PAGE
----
On the positive side, the Trump administration has designated India a “Major Defence Partner”, a partnership category that Washington considers equivalent to a North Atlantic Treaty Organisation ally, and which entitles India to high-technology – and, therefore, expensive – weaponry.


In dealing with Afghanistan and Pakistan (AfPak), another Trump administration will be more detrimental to New Delhi’s concerns than a Biden presidency. While Biden has declared he will withdraw "the vast majority" of US troops out of Afghanistan, Trump’s second-term foreign policy agenda explicitly calls for winding down American’s “endless wars”, and leaving just 2,500 US soldiers in Afghanistan.


New Delhi is also worried by Trump’s peace agreement with the Taliban, which pledges that Kabul would release 5,000 Taliban prisoners in exchange for the Taliban’s release of 1,000 Afghan security men. While this has not yet happened, there are Indian concerns about a flow of jihadis into Kashmir.


Both Biden and Trump are likely to continue the current US policy of confronting China. However, a second Trump administration is likely to pursue a harder-edged “strategic confrontation”, including measures such as the on-going sale of $5 billion worth of defence equipment to Taiwan, including Reaper armed drones.


A Biden presidency would be more inclined to seek out areas of cooperation with China. Biden would, most likely, continue the current Trump policy of countering China's “abusive economic practices.” However, he would adopt a multilateral approach in contrast with Trump's tendency to strike unilateral trade deals.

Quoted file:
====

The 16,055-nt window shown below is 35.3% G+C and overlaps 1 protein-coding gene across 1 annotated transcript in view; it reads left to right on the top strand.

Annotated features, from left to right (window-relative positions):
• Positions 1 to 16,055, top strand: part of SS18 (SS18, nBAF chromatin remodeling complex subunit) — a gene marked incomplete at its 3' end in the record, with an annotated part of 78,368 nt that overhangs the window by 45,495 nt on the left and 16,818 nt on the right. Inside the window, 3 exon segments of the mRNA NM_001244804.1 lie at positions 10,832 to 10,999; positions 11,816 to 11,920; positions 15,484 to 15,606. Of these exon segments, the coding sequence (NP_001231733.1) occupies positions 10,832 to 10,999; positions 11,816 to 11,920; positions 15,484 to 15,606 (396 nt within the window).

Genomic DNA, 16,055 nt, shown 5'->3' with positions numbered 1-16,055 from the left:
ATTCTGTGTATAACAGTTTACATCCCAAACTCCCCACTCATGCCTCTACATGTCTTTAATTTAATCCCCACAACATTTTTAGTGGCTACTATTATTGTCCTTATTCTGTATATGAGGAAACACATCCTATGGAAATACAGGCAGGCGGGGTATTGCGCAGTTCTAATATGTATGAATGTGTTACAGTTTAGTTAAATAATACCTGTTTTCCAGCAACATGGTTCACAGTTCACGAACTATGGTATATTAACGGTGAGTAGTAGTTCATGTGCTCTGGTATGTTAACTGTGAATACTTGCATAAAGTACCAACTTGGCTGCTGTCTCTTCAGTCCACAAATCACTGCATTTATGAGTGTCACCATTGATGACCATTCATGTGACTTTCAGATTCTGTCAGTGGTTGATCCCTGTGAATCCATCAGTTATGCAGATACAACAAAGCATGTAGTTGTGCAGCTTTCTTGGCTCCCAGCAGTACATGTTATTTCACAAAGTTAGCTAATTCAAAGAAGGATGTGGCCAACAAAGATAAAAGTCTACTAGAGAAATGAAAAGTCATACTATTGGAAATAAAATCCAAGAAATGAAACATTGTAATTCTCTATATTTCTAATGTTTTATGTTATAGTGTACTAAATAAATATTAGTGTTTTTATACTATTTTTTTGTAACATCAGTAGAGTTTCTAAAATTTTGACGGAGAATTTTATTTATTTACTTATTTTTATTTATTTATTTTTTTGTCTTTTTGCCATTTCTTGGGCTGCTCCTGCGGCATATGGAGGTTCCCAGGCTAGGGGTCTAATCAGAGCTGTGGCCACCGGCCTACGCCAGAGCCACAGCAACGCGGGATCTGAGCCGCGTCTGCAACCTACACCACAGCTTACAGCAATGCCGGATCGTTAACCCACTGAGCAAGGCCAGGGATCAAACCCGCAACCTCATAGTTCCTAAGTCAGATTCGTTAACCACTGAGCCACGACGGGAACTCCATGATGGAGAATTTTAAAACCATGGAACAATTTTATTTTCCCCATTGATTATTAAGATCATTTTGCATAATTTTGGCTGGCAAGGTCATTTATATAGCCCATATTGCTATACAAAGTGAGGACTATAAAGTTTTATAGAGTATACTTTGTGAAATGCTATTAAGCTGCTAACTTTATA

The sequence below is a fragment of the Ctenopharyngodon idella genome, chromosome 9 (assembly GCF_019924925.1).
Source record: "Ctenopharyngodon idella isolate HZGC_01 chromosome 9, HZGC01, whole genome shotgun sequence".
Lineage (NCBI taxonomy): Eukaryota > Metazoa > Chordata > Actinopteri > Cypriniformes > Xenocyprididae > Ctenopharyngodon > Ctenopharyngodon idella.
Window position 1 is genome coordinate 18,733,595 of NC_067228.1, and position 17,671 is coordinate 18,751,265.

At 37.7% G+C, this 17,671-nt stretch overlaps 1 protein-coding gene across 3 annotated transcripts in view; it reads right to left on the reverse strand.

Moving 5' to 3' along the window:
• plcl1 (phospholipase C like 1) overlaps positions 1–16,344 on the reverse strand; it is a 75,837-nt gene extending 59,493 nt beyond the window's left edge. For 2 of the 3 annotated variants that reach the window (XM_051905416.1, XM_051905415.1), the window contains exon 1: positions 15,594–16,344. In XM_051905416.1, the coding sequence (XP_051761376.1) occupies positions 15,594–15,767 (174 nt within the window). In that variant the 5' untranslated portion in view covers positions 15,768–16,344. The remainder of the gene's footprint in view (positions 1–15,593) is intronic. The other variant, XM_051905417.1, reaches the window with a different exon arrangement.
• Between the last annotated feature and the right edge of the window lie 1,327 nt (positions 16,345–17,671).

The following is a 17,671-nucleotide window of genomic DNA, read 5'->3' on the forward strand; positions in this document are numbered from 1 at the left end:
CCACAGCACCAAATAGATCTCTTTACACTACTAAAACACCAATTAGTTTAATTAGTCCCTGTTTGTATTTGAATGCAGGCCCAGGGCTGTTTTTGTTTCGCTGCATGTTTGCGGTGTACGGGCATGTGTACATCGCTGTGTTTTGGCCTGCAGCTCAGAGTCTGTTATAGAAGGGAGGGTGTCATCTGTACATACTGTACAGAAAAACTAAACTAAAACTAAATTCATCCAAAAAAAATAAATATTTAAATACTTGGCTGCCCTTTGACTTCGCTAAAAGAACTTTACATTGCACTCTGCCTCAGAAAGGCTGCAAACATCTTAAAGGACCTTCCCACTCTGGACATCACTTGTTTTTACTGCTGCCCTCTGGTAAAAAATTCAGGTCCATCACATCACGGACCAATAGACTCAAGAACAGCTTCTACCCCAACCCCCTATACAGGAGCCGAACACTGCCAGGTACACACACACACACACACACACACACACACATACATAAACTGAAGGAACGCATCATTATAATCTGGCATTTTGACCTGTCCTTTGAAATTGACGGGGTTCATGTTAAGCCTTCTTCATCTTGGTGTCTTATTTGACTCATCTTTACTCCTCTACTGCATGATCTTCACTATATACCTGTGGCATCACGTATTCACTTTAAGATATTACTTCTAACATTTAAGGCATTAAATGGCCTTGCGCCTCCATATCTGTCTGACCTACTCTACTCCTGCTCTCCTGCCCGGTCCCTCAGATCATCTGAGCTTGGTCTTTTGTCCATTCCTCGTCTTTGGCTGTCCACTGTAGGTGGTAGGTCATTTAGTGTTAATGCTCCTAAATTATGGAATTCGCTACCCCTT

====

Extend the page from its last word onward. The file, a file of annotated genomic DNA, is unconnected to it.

On Iran policy, a Biden administration would ease the pressure on New Delhi that Trump generated in 2018 by withdrawing from the Joint Comprehensive Plan of Action (JCPOA), or the Iran nuclear deal. This was followed by the re-imposition of economic and trade sanctions on Iran, which have hit India’s oil supplies, damaged India-Iran relations and impacted on the Chabahar project that was intended to provide India access to Afghanistan and Central Asia.


Biden argues that this policy has failed and that Iran is now closer to a nuclear weapon than it was when Trump came to office. He says he would rejoin the nuclear accord if Iran returns to strict compliance, after which he would lift sanctions – a relief to India.


  1. Really, if you want to cooperate with the West, you should not want to buy weapons from a non-free country and phony democracy like Russia, let alone wanting to deal with the Iranian theocrats! I am no big Trump fan, big I don't see why these two complaints hold water. I do agree his agreement with the taliban was stupid.

    I hope India and the west can cooperate on a lot of topics, like economy, technology and defense! China's CCP is the biggest problem for the free world in the 21st century. India can become a very strong power, eventually probably even stronger than the US, with so many citizens and democracy and growing wealth!

    1. Russia's or the West's system of governance are totally irrelevant in geopolitics. This is America's view as well (US allies - saudi, paki, qatar etc).

  2. US policy on India is largely bipartisan


Recent Posts

Page 1 of 10412345...104Next >>Last